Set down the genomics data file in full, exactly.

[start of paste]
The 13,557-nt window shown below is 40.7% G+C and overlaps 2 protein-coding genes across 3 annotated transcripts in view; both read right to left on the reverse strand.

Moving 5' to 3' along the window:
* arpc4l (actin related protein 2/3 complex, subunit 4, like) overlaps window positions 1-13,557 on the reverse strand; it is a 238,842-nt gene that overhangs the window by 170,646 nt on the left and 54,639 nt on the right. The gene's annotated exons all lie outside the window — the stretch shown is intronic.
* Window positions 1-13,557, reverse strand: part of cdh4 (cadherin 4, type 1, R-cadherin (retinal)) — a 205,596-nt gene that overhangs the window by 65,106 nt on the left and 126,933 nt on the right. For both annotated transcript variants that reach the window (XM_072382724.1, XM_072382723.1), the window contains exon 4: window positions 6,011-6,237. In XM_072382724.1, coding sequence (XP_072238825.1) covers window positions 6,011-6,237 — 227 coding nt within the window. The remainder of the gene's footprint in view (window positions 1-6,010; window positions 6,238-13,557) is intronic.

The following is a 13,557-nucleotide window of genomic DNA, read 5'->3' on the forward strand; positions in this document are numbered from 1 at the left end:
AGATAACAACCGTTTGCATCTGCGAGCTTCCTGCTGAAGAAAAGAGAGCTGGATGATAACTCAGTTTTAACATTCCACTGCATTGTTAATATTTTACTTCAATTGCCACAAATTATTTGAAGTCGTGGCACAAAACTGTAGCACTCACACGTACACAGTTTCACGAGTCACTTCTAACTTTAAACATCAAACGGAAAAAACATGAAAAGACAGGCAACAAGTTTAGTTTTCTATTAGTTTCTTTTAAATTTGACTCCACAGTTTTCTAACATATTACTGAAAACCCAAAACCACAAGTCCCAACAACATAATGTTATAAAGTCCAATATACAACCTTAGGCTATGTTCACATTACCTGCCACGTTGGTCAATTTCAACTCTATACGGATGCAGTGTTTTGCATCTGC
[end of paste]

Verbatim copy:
The 13,557-nt window shown below is 40.7% G+C and overlaps 2 protein-coding genes across 3 annotated transcripts in view; both read right to left on the reverse strand.

Moving 5' to 3' along the window:
* arpc4l (actin related protein 2/3 complex, subunit 4, like) overlaps window positions 1-13,557 on the reverse strand; it is a 238,842-nt gene that overhangs the window by 170,646 nt on the left and 54,639 nt on the right. The gene's annotated exons all lie outside the window — the stretch shown is intronic.
* Window positions 1-13,557, reverse strand: part of cdh4 (cadherin 4, type 1, R-cadherin (retinal)) — a 205,596-nt gene that overhangs the window by 65,106 nt on the left and 126,933 nt on the right. For both annotated transcript variants that reach the window (XM_072382724.1, XM_072382723.1), the window contains exon 4: window positions 6,011-6,237. In XM_072382724.1, coding sequence (XP_072238825.1) covers window positions 6,011-6,237 — 227 coding nt within the window. The remainder of the gene's footprint in view (window positions 1-6,010; window positions 6,238-13,557) is intronic.

The following is a 13,557-nucleotide window of genomic DNA, read 5'->3' on the forward strand; positions in this document are numbered from 1 at the left end:
AGATAACAACCGTTTGCATCTGCGAGCTTCCTGCTGAAGAAAAGAGAGCTGGATGATAACTCAGTTTTAACATTCCACTGCATTGTTAATATTTTACTTCAATTGCCACAAATTATTTGAAGTCGTGGCACAAAACTGTAGCACTCACACGTACACAGTTTCACGAGTCACTTCTAACTTTAAACATCAAACGGAAAAAACATGAAAAGACAGGCAACAAGTTTAGTTTTCTATTAGTTTCTTTTAAATTTGACTCCACAGTTTTCTAACATATTACTGAAAACCCAAAACCACAAGTCCCAACAACATAATGTTATAAAGTCCAATATACAACCTTAGGCTATGTTCACATTACCTGCCACGTTGGTCAATTTCAACTCTATACGGATGCAGTGTTTTGCATCTGC